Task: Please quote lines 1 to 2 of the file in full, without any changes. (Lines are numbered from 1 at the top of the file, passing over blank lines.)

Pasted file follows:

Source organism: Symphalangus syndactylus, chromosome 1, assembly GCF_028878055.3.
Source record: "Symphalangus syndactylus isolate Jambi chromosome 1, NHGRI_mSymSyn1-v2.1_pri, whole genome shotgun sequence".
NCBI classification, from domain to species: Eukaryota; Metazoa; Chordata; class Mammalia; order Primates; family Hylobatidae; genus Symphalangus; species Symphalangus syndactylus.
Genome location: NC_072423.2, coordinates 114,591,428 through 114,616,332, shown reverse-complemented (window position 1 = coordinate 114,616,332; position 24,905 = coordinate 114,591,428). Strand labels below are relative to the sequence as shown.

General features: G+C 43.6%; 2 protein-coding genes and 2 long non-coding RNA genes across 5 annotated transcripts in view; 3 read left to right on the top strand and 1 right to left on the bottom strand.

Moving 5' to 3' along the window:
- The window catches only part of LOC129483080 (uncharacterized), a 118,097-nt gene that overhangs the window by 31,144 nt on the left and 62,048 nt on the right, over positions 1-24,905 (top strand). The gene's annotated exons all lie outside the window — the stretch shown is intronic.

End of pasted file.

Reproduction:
Source organism: Symphalangus syndactylus, chromosome 1, assembly GCF_028878055.3.
Source record: "Symphalangus syndactylus isolate Jambi chromosome 1, NHGRI_mSymSyn1-v2.1_pri, whole genome shotgun sequence".